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Tracking the News that Wasn't
Censored: The News That Didn't Make The News-And Why
Reviewed by Ron Evans
It was the 1972 re-election of Richard Nixon that really tore it,
according to Carl Jensen.
Appalled that his countryfolk could landslide Nixon back into the
White House more than four months after the Watergate break-in,
Jensen determined to find out whether there might be systematic
exclusion of certain issues in the news media. Four years later,
in 1976, he inaugurated the research study Project Censored at Sonoma
State University, California, where he had been teaching media,
sociology and journalism courses since 1973 and today is a professor
of Communications Studies.
At the heart of Project Censored lies a conviction that the U.S.
mass media does shabby service to the citizenry, deliberately or
negligently withholding information of vital importance. For the
purposes of the Project, censorship was defined as "the suppression
of information, whether purposeful or not, by any method - including
bias, omission, under-reporting, or self-censorship - which prevents
the public from fully knowing what is happening in the world."
Each year, Project Censored produces reports citing what are considered
the top 10 underpublished stories of the previous year, as Jensen
says in the current report "the stories that many Americans
have not seen or hear about - but should have."
The basic operation is the same for the parallel projects. In the
U.S., students in Jensen's fall seminar do background research and
verify the accuracy of nominated stories (about 700 annually) and
then a national judging panel (including such as Noam Chomsky, Susan
Faludi, John Kenneth Galbraith, Robert MacNeil, Michael Parenti,
Susan Sontag and Herbert Schiller) rate the stories, choosing a
short list 25 and finally the top 10 neglected stories. Students
at the Canadian universities do the backgrounding and verification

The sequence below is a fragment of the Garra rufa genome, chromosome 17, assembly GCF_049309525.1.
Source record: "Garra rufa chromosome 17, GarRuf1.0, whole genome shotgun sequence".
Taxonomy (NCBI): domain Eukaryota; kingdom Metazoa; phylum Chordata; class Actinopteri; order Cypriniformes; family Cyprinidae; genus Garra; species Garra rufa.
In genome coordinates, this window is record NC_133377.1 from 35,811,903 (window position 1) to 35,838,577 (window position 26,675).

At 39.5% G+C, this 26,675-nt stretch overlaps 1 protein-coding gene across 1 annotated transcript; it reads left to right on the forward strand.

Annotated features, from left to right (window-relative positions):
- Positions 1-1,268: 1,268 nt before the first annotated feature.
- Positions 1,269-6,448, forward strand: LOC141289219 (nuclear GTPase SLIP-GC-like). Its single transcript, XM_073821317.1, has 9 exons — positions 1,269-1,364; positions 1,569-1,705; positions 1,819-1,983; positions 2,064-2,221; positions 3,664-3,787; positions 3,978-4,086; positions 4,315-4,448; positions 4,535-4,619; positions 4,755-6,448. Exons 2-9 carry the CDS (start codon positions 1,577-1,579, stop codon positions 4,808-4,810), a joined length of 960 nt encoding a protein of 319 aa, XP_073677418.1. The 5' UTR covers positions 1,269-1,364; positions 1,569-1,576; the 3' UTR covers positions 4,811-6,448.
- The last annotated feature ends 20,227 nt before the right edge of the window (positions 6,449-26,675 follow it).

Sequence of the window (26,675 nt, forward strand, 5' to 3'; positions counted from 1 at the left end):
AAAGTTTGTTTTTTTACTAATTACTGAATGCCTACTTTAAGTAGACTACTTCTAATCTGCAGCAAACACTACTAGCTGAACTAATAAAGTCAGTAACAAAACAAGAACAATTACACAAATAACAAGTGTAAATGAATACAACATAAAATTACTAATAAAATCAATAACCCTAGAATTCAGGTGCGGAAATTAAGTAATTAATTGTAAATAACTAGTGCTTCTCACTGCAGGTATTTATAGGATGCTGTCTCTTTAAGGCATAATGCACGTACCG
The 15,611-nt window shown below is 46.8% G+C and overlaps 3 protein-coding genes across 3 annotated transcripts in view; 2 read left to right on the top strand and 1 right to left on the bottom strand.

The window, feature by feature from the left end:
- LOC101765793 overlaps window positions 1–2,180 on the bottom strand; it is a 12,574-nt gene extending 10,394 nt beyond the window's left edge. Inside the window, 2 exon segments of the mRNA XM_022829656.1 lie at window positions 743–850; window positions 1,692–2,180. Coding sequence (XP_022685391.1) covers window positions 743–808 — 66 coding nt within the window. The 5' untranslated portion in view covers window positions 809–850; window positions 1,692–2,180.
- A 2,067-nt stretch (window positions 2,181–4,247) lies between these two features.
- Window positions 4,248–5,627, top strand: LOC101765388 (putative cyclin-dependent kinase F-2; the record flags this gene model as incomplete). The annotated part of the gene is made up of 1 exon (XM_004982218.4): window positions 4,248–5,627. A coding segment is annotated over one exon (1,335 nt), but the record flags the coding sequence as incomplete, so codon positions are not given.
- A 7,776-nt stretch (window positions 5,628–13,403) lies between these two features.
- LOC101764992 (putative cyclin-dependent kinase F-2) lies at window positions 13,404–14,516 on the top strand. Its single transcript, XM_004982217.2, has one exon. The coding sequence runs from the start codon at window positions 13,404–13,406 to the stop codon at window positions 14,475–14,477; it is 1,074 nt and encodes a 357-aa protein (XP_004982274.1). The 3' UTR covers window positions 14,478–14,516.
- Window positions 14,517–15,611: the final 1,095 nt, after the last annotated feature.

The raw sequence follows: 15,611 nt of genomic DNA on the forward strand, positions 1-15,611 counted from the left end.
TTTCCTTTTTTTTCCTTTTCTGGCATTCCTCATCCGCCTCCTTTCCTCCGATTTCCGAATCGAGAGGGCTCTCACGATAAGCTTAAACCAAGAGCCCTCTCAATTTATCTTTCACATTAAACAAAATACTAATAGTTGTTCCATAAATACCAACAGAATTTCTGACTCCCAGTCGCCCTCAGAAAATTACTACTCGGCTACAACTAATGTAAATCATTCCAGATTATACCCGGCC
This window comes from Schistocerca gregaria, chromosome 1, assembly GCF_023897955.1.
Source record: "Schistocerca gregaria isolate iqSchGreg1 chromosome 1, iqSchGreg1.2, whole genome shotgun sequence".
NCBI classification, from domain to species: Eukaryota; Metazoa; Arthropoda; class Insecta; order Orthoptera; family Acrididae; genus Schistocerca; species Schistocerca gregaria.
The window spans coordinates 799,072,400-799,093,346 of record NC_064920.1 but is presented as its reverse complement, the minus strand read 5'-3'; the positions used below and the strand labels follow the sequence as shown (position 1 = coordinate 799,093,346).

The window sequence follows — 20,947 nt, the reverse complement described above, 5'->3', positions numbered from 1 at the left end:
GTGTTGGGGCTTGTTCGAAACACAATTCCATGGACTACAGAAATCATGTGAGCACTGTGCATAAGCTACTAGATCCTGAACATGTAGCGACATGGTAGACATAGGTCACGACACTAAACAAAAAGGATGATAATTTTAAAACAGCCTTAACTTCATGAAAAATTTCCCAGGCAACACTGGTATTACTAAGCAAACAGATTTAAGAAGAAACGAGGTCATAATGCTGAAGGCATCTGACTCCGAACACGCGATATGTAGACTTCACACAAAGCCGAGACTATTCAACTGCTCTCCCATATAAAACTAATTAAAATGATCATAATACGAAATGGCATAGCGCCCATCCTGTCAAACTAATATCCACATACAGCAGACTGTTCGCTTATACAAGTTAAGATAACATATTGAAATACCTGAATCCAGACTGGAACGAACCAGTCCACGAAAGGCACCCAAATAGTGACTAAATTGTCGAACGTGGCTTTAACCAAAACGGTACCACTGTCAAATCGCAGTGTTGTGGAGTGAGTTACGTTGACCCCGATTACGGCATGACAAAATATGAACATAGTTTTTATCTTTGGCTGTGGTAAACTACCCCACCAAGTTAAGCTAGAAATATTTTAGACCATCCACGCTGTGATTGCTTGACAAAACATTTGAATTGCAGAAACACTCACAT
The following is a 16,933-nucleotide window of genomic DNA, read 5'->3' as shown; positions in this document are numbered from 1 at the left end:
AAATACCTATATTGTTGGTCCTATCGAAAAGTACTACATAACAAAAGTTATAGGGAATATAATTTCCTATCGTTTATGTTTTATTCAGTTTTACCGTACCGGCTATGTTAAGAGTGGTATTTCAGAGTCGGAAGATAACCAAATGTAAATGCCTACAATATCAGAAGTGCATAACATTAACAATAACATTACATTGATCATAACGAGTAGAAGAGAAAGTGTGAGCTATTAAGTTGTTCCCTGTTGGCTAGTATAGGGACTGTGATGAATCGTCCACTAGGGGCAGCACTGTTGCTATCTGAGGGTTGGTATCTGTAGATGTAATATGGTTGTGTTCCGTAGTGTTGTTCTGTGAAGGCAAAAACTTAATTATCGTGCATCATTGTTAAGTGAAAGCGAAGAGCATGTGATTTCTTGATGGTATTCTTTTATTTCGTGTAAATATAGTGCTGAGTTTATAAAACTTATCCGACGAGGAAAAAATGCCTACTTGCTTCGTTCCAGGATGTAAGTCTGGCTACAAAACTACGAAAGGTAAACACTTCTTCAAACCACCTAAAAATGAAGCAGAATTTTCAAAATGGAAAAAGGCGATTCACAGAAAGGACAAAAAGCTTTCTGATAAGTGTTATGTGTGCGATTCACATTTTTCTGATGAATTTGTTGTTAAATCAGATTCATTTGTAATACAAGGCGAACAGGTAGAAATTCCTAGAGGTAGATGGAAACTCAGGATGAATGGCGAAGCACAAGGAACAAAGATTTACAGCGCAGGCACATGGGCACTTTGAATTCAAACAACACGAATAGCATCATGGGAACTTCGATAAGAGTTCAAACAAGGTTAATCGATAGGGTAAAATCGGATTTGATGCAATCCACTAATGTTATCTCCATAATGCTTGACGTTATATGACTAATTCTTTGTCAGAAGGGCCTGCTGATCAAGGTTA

chores on the 150 nominated items and national judges (such as June
Callwood, Francois Demers, Peter Desbarats, Maggie Siggins and Sources
publisher Barrie Zwicker) make the selection of the key under-exposed
There are some differences, however. The U.S. survey covers all
media; in Canada, only the English-language press (though they're
planning to extend the net this year to alternate press and recent
books). Also, with funding from the Social Sciences and Humanities
Research Council, Project Censorship Canada has its own academic
purpose, to conduct a systematic "negative content analysis"
(i.e. what isn't news) of national news media eventually producing
a book-length report.
Why do the media fail to cover critical issues consistently and
comprehensively? Jensen argues it's not a conspiracy on the part
of the media elite, though noting that currently fewer than 20 corporations
control most of the mass media.
"Nonetheless, the bottom line explanation for much of the censorship that occurs in the mainstream media is the media's own bottom line. Corporate media executives perceive their primary, and often sole responsibility to be the need to maximize profits, not, as some would have it, inform the public. Many of the stories cited by Project Censored are not in the best financial interests of publishers, owner, stockholders, or advertisers.